So many projects, so much lead, so little time!!!!

Saturday, July 1, 2017

Blood, Sweat and Cheers

I have always been interested in "wargaming" gladiator combat but never found rules that I liked. Recently I purchased "Blood, Sweat and Cheers" by Nic Wright. Nic is the author of one of my favorite rulesets, "Irregular Wars" so I felt pretty confident I would like his take on Gladiator combat. BSC is a card driven game with two pages of rules, thats the type of game design I like! Next I needed some Gladiators, I preferred Crusader Miniatures range as they don't look fanciful and have a great style to the sculpting. I am not a fan of 28mm in general but these were very enjoyable to paint up. Here are my first three completed fighters:

 Hoplomachus on the left and Thraex on the right.

 My Murmillo on the left against the Thraex, a traditional enemy. I hand painted the design on the Thraex shield, which is from the North Star Jugula gladiator accessory pack.

Same pair, different angle. I used two white snake decals on the Murmillo shield, which is also a North Star shield. 

Blue Murmillo versus Purple Hoplomachus. Another traditional matchup.

The full lineup so far, more to come. Hopefully I can get some practice games in sooner rather than later.

...and now the Kaiser's Finest...


After finishing three French regiments (9 battalions) along with some divisional cavalry and artillery assets, I moved onto some Germans. The process for the Germans hasn't been quite as efficient or speedy as it was for the French. I haven't been prepping figures in advance during so I haven't been able to move from painting one battalion to the next. Right now I have six German battalions painted and based and am working on French regimental commanders and a mix of French and German artillery batteries. Anyway, here are some Magister Militum 10mm Germans kitted out for 1914:

Here is a battalion with four company stands, an HMG detachment and a battalion command stand.

Closeup of some German infantry in advancing pose. I used a Micron brush marker to paint helmet straps, red regimental markings on the helmet, red uniform piping and backpack straps. I added some mustaches to a few of the guys. I may add more later.

As you can see the chap in the middle has a neatly trimmed mustache.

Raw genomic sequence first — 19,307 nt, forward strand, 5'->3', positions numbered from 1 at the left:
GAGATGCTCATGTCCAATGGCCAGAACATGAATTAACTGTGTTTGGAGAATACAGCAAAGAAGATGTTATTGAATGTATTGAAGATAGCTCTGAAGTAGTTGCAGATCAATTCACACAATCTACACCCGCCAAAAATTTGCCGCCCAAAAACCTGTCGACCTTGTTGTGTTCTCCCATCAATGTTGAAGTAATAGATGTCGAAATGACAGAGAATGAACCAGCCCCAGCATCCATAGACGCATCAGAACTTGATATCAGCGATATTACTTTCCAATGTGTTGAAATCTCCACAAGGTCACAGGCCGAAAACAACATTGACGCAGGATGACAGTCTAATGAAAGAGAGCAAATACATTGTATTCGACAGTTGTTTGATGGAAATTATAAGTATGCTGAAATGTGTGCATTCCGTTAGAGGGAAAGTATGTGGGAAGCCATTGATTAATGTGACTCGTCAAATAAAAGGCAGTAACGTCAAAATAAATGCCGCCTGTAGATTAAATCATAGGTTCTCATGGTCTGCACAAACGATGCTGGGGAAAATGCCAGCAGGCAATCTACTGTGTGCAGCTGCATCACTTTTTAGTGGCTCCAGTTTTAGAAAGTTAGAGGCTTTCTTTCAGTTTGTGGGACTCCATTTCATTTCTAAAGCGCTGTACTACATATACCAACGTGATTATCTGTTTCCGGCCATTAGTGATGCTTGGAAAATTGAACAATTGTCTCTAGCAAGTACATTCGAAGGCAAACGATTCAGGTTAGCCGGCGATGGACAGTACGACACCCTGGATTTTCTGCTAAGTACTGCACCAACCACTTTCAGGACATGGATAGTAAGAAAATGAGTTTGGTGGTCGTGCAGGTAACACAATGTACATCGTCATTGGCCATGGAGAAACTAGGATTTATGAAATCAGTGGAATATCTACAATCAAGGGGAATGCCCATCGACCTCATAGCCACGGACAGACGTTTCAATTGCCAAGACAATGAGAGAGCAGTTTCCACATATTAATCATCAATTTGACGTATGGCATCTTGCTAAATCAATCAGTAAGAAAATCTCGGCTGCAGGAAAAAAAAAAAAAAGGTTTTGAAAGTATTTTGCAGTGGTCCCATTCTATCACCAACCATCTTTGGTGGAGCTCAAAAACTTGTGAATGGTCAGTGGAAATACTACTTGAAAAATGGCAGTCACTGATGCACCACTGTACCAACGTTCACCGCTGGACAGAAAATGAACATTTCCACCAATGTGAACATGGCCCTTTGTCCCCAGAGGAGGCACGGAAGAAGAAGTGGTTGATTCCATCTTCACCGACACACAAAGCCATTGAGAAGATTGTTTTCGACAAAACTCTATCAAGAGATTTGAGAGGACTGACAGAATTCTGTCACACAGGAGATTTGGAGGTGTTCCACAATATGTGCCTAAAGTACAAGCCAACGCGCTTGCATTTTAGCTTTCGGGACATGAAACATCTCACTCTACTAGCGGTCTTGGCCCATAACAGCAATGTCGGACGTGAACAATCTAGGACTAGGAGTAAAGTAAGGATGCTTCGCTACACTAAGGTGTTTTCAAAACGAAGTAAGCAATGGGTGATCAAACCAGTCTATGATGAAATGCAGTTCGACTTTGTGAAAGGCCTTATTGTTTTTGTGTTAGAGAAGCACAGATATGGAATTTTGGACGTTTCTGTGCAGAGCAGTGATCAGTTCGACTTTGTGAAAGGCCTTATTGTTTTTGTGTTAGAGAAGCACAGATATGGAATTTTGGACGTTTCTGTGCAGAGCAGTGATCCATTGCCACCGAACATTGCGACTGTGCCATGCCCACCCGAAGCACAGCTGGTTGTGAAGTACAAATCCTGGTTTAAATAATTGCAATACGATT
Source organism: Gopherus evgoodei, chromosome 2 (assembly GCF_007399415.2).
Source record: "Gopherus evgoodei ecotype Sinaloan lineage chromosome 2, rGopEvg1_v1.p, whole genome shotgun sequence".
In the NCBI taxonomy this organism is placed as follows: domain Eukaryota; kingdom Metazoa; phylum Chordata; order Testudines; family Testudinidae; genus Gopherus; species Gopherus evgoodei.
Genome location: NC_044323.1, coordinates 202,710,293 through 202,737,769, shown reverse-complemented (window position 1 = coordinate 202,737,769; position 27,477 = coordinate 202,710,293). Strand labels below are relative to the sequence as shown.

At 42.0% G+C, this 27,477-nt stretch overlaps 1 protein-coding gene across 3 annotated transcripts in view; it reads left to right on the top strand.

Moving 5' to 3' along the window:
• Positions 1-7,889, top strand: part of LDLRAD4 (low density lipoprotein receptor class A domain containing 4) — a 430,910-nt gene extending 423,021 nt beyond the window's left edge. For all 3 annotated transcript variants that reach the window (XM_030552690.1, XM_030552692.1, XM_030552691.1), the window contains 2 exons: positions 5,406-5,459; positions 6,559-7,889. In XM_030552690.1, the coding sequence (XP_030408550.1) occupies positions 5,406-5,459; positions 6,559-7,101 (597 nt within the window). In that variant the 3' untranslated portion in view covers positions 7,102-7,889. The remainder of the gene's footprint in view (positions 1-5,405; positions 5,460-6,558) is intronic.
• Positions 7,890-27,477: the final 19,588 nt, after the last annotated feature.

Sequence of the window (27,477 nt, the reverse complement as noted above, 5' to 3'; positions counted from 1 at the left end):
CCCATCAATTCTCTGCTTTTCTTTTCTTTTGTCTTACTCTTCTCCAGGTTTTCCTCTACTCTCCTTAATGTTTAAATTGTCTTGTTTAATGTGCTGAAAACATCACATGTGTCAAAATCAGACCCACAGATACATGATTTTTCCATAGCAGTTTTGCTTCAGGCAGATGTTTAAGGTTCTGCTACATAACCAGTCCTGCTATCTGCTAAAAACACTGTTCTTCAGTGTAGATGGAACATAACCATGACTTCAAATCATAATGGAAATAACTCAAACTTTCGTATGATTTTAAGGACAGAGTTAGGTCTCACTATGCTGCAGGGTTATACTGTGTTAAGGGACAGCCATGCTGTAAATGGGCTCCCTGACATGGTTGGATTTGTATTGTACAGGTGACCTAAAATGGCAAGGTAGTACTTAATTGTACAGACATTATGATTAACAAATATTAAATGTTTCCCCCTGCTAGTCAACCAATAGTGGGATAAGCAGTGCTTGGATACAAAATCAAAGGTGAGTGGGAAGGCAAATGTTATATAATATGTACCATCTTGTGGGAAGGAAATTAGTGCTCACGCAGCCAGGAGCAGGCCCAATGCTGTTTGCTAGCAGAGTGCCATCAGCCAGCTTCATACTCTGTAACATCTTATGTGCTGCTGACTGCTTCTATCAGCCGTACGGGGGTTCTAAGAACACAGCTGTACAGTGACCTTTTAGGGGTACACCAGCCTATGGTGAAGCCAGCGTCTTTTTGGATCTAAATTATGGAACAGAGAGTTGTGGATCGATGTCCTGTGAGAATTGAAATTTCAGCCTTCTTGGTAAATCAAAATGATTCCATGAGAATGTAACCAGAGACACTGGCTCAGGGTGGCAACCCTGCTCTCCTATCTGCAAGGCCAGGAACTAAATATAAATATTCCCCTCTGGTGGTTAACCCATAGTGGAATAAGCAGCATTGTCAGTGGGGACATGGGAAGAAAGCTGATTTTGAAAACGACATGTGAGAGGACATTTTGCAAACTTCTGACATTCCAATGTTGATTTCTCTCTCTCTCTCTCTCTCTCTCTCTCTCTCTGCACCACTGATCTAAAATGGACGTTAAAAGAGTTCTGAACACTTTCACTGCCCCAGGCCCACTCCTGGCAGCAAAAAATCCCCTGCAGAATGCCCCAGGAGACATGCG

Heavy machine gun detachment. Magister Militum HMGs are a single casting and very easy to paint and base. I like that.

 Battalion commander stand. The fellow on the left has a bugle and rifle. The officer on the right is gripping a sword and looking thru binoculars.

Magister Militum have two officer poses per pack, here is the other officer in a very martial looking pose.
 

A view of the backpacks, straps were "painted" on with a marker.

A few people have asked me why I use thick bases. There are three reasons: 1) I find them easy to move and handle, 2) I like the look and 3) It allows me to paint unit markings on the back of the bases in a subtle fashion. Here are two companies from "Red" regiment, the one on the left belongs to white battalion and the one on right is yellow battalion. A very easy way to know which companies belong to which regiment and battalion which is important for purposes of battalion and regimental morale for the rules I use.

I hope to have more updates with more pictures of painted artillery and officers and German cavalry!

Tuesday, May 16, 2017

Pendraken, Magister Militum and Kallistra Comparison

Since deciding to go with the limited (but beautiful) Magister Militum range for my 1914 project, I've been trying to figure out ways to fill out gaps in the figures I would need. MM Crimean War Zouaves and generals should make decent enough counterparts for WW1. One item that I sorely needed were dismounted dragoons and uhlans. Pendraken have some dismounted options and so do Kallistra.

I ordered some Pendraken figures and was disappointed to see how small and slight they compared to MM. I then ordered some Kallistra. Well, they arrived in the mail today and, as I had promised, decided to post a comparison picture of the three ranges:

(L-R: Pendraken Dragoon kneeling, MM infantry kneeling, Kallistra Dragoon kneeling, Pendraken Dragoon standing, MM infantry standing, Kallistra dragoon standing)

As you can see for yourself, the Pendraken are considerably smaller than the Magister Militum and even more so than the Kallistra. I'd say the difference in difference is the same going from Pendraken to MM as it is to go from MM to Kallistra. The MM and Kallistra are virtually the same height kneeling, although the standing poses do show more of the size difference. I think I will probably go with the Kallistra dismounted dragoons and uhlans to complement my Magister Militum armies, however I will probably just stick to MM conversions for everything else I need.